Judge Doyle: “Will the defendant rise.”
Tabitha obeyed this command. She had no choice. The room hushed in anticipation.
Judge Doyle: “For too long you have run amok in this city without any consequences for your actions. Today you will learn that if you break the law you will be punished. You wished to stand as a symbol. I’ll allow that. I will hold you as an example to anyone who thinks that they are above the law. I have been granted power by the city to punish you to the fullest extent. I hereby sentence you to death by lethal injection.”
The courtroom burst into a noisy rabble broken only by the rhythmic slamming of Judge Doyle’s gavel. When the noise dissipated she continued.
Judge Doyle: “You will be confined to the Monte Forte until your date of execution has been confirmed.”
As I read through the transcripts my heart began to race. I knew there was no way Tabitha would not attempt to have the final say. My thoughts were correct because as she was being escorted away to her final resting place before death she scowled at the Judge.
Tabitha: “You can prick me with all the needles you want. You and I both know this isn’t over.”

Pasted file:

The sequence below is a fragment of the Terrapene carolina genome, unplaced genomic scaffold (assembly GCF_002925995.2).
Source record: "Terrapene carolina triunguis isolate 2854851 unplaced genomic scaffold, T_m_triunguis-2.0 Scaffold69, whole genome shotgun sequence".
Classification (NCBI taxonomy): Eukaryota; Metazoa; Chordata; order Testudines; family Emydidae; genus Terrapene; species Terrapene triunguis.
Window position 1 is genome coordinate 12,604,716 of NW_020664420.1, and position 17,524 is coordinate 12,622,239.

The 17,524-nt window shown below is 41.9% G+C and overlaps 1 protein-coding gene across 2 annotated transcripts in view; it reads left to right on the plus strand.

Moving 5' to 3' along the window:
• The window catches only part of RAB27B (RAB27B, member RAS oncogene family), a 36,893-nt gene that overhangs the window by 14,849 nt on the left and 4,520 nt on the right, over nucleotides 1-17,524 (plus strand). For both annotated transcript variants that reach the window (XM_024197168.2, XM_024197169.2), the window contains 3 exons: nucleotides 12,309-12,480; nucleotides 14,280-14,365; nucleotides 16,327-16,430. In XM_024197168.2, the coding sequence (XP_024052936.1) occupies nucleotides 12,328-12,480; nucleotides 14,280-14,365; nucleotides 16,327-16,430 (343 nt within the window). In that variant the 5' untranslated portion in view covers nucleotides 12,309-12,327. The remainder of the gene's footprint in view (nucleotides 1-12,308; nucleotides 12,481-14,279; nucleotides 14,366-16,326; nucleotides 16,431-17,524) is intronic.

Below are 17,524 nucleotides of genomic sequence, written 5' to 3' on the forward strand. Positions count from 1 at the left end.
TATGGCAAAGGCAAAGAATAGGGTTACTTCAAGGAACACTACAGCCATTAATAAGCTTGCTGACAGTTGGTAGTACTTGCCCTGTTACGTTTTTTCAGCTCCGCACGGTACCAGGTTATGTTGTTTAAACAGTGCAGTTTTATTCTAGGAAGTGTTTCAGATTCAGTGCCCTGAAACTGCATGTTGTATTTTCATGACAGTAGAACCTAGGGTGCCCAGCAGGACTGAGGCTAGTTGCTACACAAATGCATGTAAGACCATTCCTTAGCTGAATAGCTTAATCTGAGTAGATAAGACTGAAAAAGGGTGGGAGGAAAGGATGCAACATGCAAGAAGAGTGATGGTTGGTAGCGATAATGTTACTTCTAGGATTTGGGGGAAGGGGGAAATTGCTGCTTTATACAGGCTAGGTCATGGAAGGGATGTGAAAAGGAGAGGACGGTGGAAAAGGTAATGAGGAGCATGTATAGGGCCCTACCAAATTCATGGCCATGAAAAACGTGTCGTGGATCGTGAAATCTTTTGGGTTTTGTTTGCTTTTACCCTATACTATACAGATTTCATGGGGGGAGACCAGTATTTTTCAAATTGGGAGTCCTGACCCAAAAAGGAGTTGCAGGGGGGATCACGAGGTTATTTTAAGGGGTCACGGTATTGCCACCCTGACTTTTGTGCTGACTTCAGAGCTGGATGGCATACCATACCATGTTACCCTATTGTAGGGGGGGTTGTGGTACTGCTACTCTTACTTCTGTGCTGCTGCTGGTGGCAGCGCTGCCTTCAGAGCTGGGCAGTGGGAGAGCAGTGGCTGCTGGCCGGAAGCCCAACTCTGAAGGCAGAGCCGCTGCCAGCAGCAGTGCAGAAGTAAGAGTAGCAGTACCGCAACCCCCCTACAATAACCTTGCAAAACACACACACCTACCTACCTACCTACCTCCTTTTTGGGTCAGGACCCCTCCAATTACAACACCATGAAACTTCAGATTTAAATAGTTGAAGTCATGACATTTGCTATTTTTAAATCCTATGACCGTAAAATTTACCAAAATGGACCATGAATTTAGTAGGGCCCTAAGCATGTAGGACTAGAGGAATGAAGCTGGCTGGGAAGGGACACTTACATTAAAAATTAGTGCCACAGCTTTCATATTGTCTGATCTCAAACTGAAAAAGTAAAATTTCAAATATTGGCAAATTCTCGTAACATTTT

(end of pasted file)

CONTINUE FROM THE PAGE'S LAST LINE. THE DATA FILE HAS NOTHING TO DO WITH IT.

The Judge engaged her but she remained cool and steady.
Judge Doyle: “It is over. This is my courtroom and my word is final.”
Tabitha: “You’re a cunt. You were born a cunt and you will always be a cunt!”
The bailiffs moved to put pressure on her but the Judge stopped them.
Judge Doyle: “I am also revoking the care of Harbour House for Tawny McInney. She too will be brought before me to answer for her crimes.”
When the trial began I asked myself what it would take to break the Knock Knock Boss Lady. It seemed that was it. The Judge had her but broken things can have sharp edges. Tabitha grabbed a chair and launched it at the unkillable Judge Doyle. The immovable hand of justice didn’t budge as the chair crashed beside her.
TABITHA began screaming in a chilling, unprecedented display of fury.
Tabitha: “You fucking bitch! I will tear you apart if you hurt her! She has done nothing and you know it. I will rip your fucking lungs out!”
The tirade continued. The Judge allowed Tabitha to scream and attempt to shake off the bailiffs like a child in the midst of an extreme tantrum. When she stopped for breath Doyle finally addressed her.
Judge Doyle: “I told you that you do not get the final say in here. Sentence has been passed. Take her away.”
They thought they could hurt her but still she stands. They thought they could outsmart her but still she stands. They tried to kill her but failed. Justice is immortal and so still she stands.
#amreading the #thriller #graphicnovel #knockknock by @VivikaWidow
Thanks so much for joining us for Season 1 folks. We hope you have enjoyed the ride! Stay tuned, follow us on social media, set your reminders and prepare yourself for season 2! Coming soon. We promise …